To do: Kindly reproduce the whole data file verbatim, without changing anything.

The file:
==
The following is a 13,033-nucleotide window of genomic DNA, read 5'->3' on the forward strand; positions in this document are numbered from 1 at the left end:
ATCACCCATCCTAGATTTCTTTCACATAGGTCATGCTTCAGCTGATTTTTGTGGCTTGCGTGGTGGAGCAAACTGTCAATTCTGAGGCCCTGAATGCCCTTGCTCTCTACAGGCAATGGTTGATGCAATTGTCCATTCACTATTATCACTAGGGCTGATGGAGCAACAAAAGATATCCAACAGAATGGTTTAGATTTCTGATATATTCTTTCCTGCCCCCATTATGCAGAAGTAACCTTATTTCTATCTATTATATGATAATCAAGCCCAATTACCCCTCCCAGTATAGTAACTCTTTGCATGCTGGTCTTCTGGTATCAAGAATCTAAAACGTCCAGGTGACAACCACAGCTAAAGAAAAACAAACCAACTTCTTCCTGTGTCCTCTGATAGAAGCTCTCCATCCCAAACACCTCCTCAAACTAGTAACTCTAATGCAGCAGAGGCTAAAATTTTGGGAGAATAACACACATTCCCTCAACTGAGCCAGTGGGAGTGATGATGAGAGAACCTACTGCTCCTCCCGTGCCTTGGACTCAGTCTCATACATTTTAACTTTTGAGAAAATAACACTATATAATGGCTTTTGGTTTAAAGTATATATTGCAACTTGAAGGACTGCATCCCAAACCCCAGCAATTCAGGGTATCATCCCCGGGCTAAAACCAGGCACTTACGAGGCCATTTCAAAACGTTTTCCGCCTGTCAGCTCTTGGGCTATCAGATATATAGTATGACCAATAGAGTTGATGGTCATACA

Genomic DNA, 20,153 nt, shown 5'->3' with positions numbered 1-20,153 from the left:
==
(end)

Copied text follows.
The following is a 13,033-nucleotide window of genomic DNA, read 5'->3' on the forward strand; positions in this document are numbered from 1 at the left end:
ATCACCCATCCTAGATTTCTTTCACATAGGTCATGCTTCAGCTGATTTTTGTGGCTTGCGTGGTGGAGCAAACTGTCAATTCTGAGGCCCTGAATGCCCTTGCTCTCTACAGGCAATGGTTGATGCAATTGTCCATTCACTATTATCACTAGGGCTGATGGAGCAACAAAAGATATCCAACAGAATGGTTTAGATTTCTGATATATTCTTTCCTGCCCCCATTATGCAGAAGTAACCTTATTTCTATCTATTATATGATAATCAAGCCCAATTACCCCTCCCAGTATAGTAACTCTTTGCATGCTGGTCTTCTGGTATCAAGAATCTAAAACGTCCAGGTGACAACCACAGCTAAAGAAAAACAAACCAACTTCTTCCTGTGTCCTCTGATAGAAGCTCTCCATCCCAAACACCTCCTCAAACTAGTAACTCTAATGCAGCAGAGGCTAAAATTTTGGGAGAATAACACACATTCCCTCAACTGAGCCAGTGGGAGTGATGATGAGAGAACCTACTGCTCCTCCCGTGCCTTGGACTCAGTCTCATACATTTTAACTTTTGAGAAAATAACACTATATAATGGCTTTTGGTTTAAAGTATATATTGCAACTTGAAGGACTGCATCCCAAACCCCAGCAATTCAGGGTATCATCCCCGGGCTAAAACCAGGCACTTACGAGGCCATTTCAAAACGTTTTCCGCCTGTCAGCTCTTGGGCTATCAGATATATAGTATGACCAATAGAGTTGATGGTCATACA

Genomic DNA, 20,153 nt, shown 5'->3' with positions numbered 1-20,153 from the left: